In my view, the dean’s decision to blog is a very good idea, though you might expect me to say that given I have a website of my own. That’s because a leader’s ability to lead effectively in any organization, especially in today’s interconnected internet-driven world is directly correlated to his or her reputation. A reputation as a thought leader and someone with vision for change. Someone with a proven ability not only to come up with big ideas but also to persuade others and communicate the ideas to the masses. And blogging provides a great venue to start building your reputation and delivering your message.
After reading through the dean’s blog, it looks like she’s hit the ground running and I look forward to seeing what the longer term message is. For all those interested in Kellogg, affiliated with the university, or interested in the MBA community more generally, please join the dean’s ongoing conversation along with me. I suspect that she’ll channel great insights about business and would love to hear what you think about her ideas.
And Dean Blount, thanks for your engagement in the univeristy and for sharing your insights about the MBA world as you take the helm of Kellogg. We look forward to reading along and interacting with you throughout the year.
Click here for see the Dean’s new blog.
Hey Everyone! As a follow-up to my recent post on networking and finding mentors, I also wanted to pass mentorship resource that helps connect you with peers, coaches, and mentors in the business and other professional communities. The company name is GottaMentor and the up-and-coming internet company is a great resource for finding career information. As some of you may know, I happen to be a new contributor to the site. And while it was hard to start contributing as regularly as I would’ve like during 1L of law school, I’ve picked up the pace recently and plan to contribute much more heavily this summer and after.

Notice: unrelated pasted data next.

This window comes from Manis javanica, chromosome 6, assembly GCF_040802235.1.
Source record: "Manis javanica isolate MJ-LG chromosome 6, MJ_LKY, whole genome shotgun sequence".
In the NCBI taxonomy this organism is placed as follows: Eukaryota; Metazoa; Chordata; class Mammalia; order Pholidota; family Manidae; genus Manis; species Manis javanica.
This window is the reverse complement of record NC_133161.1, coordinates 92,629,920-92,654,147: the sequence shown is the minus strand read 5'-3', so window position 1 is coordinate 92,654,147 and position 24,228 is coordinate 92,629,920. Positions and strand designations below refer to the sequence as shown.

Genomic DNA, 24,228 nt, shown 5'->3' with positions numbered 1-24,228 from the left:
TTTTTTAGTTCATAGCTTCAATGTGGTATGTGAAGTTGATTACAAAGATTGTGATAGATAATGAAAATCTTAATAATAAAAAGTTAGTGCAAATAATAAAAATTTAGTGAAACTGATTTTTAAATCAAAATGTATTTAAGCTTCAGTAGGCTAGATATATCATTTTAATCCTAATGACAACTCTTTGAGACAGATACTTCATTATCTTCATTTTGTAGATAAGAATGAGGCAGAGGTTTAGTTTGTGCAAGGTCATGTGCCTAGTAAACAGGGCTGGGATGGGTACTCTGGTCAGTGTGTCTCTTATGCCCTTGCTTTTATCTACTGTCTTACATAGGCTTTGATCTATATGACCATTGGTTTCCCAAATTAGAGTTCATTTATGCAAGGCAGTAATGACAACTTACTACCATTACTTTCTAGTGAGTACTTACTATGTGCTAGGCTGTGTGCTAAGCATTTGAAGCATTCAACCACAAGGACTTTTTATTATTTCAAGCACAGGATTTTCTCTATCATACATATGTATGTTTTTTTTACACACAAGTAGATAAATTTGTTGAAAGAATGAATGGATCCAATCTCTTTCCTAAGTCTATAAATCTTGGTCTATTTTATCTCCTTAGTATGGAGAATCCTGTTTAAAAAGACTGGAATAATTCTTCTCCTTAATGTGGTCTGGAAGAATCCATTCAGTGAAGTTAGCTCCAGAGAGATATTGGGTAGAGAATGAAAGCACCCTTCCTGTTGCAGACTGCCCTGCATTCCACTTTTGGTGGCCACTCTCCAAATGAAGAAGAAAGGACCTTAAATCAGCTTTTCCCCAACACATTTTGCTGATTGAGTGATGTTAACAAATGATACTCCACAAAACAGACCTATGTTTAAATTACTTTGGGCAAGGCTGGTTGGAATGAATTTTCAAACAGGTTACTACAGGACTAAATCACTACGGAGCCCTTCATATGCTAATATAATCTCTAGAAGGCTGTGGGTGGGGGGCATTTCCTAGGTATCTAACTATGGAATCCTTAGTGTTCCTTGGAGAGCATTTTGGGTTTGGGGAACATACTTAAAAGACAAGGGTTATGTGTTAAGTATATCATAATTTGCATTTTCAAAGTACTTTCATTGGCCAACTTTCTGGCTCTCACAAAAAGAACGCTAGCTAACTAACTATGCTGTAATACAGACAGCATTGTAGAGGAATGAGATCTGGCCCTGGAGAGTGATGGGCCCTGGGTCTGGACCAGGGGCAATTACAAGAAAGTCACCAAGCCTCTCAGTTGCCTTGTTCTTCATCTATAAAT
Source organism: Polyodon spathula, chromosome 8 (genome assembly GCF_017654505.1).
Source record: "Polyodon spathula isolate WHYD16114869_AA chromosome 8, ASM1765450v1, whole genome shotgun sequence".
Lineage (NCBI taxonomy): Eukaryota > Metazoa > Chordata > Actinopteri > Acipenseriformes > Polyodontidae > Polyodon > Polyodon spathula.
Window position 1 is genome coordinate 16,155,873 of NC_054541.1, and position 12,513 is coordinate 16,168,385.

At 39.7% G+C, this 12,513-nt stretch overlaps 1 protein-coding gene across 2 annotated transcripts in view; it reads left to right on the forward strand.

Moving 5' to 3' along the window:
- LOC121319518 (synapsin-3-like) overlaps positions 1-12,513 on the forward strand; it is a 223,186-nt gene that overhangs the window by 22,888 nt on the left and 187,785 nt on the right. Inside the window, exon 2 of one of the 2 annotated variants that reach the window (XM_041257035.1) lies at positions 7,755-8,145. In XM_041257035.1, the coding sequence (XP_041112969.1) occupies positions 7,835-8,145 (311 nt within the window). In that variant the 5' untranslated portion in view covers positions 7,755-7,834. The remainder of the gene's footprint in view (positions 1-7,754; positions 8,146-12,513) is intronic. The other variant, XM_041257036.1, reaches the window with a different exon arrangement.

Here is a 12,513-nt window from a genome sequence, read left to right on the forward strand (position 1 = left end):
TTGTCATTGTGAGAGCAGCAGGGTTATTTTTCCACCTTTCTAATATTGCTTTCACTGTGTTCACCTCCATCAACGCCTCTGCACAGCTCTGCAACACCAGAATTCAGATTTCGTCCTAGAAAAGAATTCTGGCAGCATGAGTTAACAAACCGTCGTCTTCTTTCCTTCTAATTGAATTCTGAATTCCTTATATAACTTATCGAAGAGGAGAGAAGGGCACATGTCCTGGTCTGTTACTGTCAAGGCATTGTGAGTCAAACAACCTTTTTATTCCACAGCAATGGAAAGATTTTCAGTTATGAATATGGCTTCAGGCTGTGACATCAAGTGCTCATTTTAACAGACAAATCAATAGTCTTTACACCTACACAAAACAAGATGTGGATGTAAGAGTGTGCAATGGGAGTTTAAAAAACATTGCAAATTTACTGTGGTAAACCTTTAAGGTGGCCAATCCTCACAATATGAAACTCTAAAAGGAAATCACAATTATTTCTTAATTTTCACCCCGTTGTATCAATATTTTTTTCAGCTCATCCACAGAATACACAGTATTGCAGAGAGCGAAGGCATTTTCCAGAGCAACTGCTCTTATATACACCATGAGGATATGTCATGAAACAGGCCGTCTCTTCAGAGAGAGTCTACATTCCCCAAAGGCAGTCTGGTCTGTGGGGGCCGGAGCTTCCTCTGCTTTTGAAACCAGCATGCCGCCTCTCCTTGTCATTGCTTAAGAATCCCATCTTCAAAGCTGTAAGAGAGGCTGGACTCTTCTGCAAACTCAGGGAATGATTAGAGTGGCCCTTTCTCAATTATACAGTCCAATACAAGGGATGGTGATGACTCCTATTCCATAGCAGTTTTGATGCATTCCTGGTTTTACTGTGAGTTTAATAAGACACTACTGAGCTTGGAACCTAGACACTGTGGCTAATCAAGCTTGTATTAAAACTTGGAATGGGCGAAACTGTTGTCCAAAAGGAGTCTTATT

If you have not heard of the company yet, you should definitely take a minute to browse the website. For one, I’m a contributor to the site and would love for all of you to join. Additionally, if you do take a look, you’ll see that the site really does have a lot of pretty interesting career-related information, and also a great platform to ask questions and get new information. Perhaps more important than all of this, though, is that the GottaMentor leadership team is very highly accomplished. And as such, I suspect the company will be around for some time to come, and it’s also poised to really take off in the upcoming months and years.
To see some of the information, you’ll have to register with a user name and password. But that’s an easy process, and I highly recommend signing up. And the good news is that the site works well for almost everyone. Not only is it relevant for students but it’s also useful for professionals at all stages of their careers and also for those in both business and law. Have a look when you get the chance.